Moscow State University, or MGU, launched its postgraduate MBA program last year. With only 25 participants or so on each of the courses, the numbers are small compared with American business schools. Surprisingly, there are only about two applicants for each place, said Oleg Vykhansky, the director of the business school, something he attributes to the relatively high fees. However, students who do well in the entrance exams study free.


Another popular Russian program is offered by the Moscow Economical-Statistical Institute in the Matveyevsky region, which offers a 1 1/2 to 2 year advanced certification program in economics.


The American Accounting Program, offered in conjunction with Moscow State Linguistic University, is an intensive, one-year evening program, said the program's academic director, Paul Kindlon. Student fees for the program range from $2,000 to $5,000 and are judged on a case-by-case basis, Kindlon said. The program, taught by five American professors who themselves hold MBAs or Certified Public Accountant certifications, is "equivalent to the first year of a two-year MBA program," he said.


A number of Western universities also offer business administration courses in Russia. Touro College from New York City, for instance, has a campus in Moscow which offers a BS in Business and Management degree, and will from this September offer an MBA specializing in international banking and finance in cooperation with Dowling University, also of New York. This latter course will take only one year with classes in the evening, said Paul Murphy, the vice rector for academic external affairs and development. But prices are high -- the MBA will cost $8,000.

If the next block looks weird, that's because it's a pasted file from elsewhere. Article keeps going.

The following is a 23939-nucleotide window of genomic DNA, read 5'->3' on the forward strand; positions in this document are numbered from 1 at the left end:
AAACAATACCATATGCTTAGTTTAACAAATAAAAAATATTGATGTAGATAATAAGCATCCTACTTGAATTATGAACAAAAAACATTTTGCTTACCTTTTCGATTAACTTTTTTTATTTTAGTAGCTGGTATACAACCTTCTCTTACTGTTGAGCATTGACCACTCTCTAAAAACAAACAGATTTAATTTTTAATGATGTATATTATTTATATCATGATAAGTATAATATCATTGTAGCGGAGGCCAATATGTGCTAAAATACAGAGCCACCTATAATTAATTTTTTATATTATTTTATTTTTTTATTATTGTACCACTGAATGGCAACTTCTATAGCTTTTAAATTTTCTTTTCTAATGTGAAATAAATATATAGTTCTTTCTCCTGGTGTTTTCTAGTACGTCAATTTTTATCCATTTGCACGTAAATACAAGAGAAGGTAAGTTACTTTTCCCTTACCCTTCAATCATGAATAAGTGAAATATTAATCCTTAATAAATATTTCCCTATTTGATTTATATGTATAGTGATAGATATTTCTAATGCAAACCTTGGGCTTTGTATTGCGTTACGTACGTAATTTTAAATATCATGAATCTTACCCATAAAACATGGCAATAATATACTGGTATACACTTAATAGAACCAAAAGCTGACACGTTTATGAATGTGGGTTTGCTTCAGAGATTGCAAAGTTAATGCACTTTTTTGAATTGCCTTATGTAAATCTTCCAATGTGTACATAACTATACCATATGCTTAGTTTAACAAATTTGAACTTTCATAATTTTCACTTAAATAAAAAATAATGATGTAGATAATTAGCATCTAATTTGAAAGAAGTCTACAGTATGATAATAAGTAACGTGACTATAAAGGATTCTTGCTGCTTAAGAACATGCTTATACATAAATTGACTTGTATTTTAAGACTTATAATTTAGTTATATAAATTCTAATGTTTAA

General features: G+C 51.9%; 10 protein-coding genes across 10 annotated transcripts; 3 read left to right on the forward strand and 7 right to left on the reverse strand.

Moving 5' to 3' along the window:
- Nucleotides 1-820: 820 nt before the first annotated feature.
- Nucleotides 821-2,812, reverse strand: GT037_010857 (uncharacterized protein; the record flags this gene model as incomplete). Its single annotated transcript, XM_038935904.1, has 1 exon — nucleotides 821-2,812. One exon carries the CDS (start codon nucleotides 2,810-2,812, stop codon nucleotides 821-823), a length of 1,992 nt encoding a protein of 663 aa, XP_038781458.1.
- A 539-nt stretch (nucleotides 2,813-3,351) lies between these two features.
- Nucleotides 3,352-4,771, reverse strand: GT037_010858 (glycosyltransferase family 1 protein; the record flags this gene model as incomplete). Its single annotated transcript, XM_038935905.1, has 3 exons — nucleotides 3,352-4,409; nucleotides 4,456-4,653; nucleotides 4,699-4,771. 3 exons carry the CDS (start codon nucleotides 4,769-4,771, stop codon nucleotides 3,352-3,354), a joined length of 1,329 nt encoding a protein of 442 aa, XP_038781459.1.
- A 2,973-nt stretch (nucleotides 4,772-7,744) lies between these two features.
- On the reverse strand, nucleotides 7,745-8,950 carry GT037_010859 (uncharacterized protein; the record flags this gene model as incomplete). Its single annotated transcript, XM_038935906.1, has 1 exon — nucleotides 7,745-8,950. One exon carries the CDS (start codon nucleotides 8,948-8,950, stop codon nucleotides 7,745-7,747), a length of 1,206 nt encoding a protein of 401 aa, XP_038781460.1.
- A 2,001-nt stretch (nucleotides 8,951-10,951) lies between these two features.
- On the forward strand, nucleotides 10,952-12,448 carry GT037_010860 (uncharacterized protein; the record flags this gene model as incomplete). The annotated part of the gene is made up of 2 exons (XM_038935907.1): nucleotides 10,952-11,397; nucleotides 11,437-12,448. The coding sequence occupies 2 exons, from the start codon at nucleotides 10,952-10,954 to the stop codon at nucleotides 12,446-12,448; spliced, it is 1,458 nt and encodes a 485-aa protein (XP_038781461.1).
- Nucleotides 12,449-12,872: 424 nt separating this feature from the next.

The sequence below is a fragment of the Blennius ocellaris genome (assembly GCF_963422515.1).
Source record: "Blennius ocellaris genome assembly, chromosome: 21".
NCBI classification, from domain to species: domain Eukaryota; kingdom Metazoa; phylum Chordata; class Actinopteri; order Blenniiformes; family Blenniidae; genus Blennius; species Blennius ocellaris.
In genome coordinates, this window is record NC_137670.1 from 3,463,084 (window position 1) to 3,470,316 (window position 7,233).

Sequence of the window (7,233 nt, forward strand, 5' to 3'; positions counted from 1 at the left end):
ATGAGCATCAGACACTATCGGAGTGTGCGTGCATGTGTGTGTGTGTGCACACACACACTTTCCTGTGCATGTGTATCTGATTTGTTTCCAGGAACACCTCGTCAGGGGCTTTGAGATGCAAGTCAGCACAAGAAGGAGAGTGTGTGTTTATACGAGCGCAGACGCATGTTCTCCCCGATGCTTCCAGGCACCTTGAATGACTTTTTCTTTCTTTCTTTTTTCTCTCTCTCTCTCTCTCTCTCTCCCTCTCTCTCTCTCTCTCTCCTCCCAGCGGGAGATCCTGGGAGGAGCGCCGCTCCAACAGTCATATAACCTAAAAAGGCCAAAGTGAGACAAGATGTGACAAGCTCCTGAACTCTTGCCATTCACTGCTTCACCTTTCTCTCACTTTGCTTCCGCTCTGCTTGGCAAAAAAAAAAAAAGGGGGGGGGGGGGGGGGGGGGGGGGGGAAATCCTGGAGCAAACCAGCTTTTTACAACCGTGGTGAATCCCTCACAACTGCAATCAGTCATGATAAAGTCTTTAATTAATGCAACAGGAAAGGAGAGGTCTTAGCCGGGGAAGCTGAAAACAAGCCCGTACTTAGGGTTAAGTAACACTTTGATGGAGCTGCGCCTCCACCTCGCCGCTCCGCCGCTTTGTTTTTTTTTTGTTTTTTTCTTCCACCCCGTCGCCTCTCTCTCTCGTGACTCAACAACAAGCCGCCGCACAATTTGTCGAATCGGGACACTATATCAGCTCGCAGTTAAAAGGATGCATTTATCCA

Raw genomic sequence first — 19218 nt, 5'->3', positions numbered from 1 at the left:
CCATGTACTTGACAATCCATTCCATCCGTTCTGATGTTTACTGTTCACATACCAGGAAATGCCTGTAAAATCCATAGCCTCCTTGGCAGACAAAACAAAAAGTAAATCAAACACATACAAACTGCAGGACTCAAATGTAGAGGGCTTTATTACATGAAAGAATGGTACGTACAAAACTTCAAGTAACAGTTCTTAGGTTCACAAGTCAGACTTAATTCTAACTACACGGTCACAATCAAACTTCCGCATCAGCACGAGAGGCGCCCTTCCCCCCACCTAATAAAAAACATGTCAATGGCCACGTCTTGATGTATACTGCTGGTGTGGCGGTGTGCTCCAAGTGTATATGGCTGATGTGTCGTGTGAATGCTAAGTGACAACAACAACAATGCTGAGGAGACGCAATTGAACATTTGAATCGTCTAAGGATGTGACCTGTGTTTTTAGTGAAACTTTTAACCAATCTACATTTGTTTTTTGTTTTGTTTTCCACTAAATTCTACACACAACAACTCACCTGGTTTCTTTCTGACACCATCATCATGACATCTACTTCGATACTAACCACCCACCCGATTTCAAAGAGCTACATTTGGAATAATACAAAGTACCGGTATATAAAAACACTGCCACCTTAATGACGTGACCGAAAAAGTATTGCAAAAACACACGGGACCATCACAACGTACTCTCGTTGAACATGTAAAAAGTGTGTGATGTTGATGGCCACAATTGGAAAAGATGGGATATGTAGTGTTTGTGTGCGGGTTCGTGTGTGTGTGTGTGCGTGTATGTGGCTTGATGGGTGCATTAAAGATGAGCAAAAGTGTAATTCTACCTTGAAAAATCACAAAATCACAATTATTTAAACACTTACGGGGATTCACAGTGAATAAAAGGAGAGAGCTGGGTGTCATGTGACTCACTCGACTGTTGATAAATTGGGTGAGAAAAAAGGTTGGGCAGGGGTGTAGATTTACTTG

And popular among Western corporations in Moscow are graduates of the American Institute of Business and Economics, a private educational institution located at Moscow State University. The school offers certificates rather than MBA degrees, but members of the business community hailed the rigor of the program and the quality of the program's graduates.


"The graduates of that program don't have a lot of trouble finding jobs," said Holly Smith, director of Moscow's office of IREX, the International Research and Exchanges Board.





In spite of the recent blooming of executive training options here, standards in business education in Russia are in general not considered top notch. "Up to now there has not been nothing comparable in standard to the best schools abroad," said Ernst & Young's Burnett.


A major problem in expanding business education in Russia, according to MGU tutor Doug Coulter, is that there are not enough qualified teachers. Coulter, who was formerly a senior lecturer at Harvard Business School, is one of the few Western faculty teaching business in Russia and considered somewhat of a missionary.